SCMP Thursday, May 17, 2001

Buying misery


Every time Sue Chan, 35, returns home, she is weighed down with bags of new clothes, cosmetics or shoes. To the average passer-by, she probably seems like any other female who loves to shop, but her case is different.
Each time she hits the streets, she feels the urge to splurge. ''I just can't control myself,'' she says, looking embarrassed. ''I just buy and buy.''
Her frenzied bouts of shopping have landed her in serious debt. To support her spending, Chan (not her real name) uses one credit card to pay off the bills on another, and borrows from banks and finance companies.
So far her reckless spending has resulted in accumulated debts of up to six figures, which have cost her her marriage and pushed her to the brink of suicide. When too many angry creditors called to demand payment, Chan decided to end her life. ''I just thought that only death could end my debt problems,'' she says.
For the past 10 years, Chan has endured an ordeal largely unknown to Hong Kongers. She suffers from compulsive shopping, which means her spending is out of control. Over-spending is an impulsive behaviour and sufferers feel compelled to shop. Like food for the binge eaters or betting for the gambling addicts, shopping can be just as dangerous for compulsive spenders, says family therapist Laurene Man Lo Lai-ping, who is also service supervisor of the Hong Kong Christian Service.
The problem is alarming. Psychiatrists and counsellors worry that compulsive spending - regarded as a by-product of modern city living - is growing in the city. Hong Kong people, it seems, feel alienated and stressed, and this, added to the SAR's culture of spending, can trigger a shopping problem.
''We are surrounded by a culture of spending, if one has money, one has status,'' Man says.
The easy availability of credit cards and the lure of shopping complexes are also to blame. ''Hong Kong people have little space, the roads are congested and polluted, while, by contrast, shopping malls offer a much more attractive environment with pristine decoration and air-conditioning,'' says Dr Sing Lee, associate professor of psychiatry at the Chinese University.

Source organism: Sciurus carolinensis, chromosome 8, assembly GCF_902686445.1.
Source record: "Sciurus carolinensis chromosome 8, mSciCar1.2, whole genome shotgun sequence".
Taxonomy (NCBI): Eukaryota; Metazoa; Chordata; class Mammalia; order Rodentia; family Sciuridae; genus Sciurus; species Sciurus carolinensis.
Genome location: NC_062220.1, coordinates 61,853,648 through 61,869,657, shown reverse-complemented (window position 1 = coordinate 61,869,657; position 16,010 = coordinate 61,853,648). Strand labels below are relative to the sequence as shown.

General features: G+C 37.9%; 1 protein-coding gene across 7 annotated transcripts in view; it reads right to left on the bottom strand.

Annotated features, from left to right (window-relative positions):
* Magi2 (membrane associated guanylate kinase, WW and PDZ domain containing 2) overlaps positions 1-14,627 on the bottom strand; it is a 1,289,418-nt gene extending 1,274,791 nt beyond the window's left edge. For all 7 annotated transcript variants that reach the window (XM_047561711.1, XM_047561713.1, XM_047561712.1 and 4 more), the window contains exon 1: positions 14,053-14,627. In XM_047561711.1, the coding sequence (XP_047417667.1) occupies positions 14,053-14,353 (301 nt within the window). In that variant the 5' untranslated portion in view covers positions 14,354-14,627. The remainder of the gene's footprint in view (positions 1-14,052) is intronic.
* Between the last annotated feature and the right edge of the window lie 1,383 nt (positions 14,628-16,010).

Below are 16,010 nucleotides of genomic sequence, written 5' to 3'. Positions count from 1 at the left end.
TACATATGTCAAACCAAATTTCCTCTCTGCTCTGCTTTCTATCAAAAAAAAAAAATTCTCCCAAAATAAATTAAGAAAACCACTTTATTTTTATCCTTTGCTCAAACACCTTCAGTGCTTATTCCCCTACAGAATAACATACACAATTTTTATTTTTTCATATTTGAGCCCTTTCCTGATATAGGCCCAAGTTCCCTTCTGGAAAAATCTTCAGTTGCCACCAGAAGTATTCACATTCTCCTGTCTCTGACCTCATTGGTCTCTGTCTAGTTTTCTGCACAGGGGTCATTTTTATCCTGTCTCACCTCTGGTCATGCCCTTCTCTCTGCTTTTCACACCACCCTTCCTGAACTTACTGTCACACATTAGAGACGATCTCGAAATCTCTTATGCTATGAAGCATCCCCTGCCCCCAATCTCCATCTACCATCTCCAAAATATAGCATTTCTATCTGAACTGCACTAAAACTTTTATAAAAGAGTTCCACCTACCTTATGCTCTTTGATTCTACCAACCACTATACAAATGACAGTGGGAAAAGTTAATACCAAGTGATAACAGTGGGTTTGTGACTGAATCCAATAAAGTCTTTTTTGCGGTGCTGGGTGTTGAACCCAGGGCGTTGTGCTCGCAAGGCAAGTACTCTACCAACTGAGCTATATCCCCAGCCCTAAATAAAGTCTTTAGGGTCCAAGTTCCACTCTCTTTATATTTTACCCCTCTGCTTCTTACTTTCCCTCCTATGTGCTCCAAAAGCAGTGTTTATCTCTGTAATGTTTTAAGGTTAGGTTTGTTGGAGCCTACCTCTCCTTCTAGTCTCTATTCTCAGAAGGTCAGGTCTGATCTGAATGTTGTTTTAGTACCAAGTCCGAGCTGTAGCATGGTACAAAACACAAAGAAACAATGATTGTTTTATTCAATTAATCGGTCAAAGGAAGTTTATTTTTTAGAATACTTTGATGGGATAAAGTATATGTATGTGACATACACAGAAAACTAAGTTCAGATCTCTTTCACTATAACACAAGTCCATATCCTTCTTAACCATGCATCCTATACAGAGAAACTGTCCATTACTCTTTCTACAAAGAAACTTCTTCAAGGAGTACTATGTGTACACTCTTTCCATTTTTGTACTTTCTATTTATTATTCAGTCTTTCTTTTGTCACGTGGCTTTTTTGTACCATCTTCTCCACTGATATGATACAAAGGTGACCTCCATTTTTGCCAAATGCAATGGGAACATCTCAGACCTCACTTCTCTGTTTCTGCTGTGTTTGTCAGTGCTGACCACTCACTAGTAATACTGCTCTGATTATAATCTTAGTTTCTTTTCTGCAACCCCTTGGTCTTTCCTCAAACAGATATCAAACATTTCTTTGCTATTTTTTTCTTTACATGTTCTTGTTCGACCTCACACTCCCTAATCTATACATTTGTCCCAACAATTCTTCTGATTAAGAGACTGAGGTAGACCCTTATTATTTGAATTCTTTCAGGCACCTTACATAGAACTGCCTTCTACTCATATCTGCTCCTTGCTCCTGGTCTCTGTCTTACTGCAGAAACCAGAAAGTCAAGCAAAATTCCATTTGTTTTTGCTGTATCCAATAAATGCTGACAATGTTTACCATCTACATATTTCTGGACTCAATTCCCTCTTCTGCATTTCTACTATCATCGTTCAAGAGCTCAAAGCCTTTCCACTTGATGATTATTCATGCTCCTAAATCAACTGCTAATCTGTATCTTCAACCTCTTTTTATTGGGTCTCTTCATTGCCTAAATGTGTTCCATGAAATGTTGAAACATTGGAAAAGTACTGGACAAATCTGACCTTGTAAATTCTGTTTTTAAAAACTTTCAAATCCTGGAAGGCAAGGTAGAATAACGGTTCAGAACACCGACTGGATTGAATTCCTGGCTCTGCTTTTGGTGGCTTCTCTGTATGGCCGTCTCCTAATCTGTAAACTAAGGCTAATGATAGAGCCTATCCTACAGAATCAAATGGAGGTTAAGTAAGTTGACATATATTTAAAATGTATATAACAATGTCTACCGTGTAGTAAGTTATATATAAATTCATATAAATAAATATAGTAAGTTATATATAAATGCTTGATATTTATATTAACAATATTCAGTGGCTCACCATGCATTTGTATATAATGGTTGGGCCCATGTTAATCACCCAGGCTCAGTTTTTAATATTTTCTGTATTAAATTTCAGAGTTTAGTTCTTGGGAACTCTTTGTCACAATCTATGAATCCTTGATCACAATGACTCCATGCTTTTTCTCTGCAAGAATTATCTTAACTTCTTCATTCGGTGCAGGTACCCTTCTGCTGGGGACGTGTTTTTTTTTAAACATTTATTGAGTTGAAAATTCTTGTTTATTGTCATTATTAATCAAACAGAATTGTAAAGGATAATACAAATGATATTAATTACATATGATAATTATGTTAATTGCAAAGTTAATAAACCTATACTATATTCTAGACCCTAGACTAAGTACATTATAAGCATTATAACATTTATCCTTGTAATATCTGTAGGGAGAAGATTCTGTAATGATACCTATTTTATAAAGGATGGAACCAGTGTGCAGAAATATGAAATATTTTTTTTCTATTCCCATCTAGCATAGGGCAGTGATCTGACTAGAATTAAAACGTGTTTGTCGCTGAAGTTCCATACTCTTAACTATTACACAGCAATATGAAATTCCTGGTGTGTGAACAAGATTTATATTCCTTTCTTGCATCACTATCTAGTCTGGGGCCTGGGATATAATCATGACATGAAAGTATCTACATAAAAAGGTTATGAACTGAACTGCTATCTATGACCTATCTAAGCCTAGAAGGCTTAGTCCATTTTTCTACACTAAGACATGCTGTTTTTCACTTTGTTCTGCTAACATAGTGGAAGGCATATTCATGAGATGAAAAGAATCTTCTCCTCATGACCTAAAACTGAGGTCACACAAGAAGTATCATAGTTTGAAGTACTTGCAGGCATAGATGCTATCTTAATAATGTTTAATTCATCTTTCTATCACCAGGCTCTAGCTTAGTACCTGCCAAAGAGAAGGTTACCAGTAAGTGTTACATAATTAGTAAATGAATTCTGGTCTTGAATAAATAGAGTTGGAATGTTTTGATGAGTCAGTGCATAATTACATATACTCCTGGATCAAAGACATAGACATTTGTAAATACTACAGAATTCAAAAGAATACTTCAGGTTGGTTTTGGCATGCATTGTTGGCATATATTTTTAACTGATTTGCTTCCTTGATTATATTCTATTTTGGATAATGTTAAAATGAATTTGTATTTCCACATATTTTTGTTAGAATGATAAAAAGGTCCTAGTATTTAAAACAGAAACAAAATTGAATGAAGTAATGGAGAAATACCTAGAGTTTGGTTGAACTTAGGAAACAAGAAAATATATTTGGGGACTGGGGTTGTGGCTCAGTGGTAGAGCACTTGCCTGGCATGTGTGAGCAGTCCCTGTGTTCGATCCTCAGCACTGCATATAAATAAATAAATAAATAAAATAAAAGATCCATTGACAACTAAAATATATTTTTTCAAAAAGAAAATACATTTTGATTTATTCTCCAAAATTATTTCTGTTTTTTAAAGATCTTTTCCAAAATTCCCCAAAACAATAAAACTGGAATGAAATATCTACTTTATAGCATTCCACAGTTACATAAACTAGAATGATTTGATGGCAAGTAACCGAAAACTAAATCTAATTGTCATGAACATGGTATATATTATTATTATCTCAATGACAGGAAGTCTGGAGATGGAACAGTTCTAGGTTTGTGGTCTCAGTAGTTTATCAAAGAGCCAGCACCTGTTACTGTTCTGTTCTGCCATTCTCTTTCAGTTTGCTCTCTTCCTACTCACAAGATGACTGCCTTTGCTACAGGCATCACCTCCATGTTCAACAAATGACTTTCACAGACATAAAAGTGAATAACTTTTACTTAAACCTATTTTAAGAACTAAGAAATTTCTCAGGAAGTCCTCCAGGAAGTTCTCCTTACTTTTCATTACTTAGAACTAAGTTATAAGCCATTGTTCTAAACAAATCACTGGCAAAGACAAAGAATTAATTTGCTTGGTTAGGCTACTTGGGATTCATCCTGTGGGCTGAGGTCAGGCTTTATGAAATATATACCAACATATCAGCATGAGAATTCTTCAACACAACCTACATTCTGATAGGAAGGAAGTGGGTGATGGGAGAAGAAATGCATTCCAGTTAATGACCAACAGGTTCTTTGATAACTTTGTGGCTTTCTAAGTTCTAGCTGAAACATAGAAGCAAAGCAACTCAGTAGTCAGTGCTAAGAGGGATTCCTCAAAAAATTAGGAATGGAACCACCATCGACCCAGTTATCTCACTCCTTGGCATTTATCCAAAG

To most people, shopping is no more than a little harmless ''retail therapy'', something which makes them feel good. It can be a relaxing and absorbing experience. Women often spend hours happily browsing in major malls such as Festival Walk, Lee says. ''But there are some people who are vulnerable to shopping.''
Compulsive spenders usually suffer from low self-esteem with little control over their lives and often feel empty inside, psychologists say. ''They feel emotionally deprived and use material things to satisfy their emptiness,'' Man says.
By going shopping they feel they are taking charge of events in their lives.
Insecure and lacking self-confidence, Chan is a typical victim of over-spending. ''I feel very happy owning things,'' she says. She spends to cheer herself up. For her, spending is a ''drug to gain dignity''.
Chan is a typical shopaholic, as compulsive shoppers are often called. The mere act of entering a shop is enough to lift her mood and give her a high. She goes into a kind of trance in which she is not really aware of her actions. She grabs clothes and cosmetics often without realising what she has bought. She also spends on fashion magazines and buys much more than she needs when stocking up on daily necessities in supermarkets.
Many of the goods she buys remain unopened and she has even had to throw away purchases to make room for new ones. This highlights another common aspect of the compulsion - often the ''buzz'' is not owning or enjoying the goods, but the thrill of being in the shopping environment, choosing the purchases and the act of buying them. For the duration of the spree, the shopper blanks out the consequences of their actions. This is made easier by using credit cards and facilitates the feeling of somehow not being responsible, as though it is unreal money they are spending.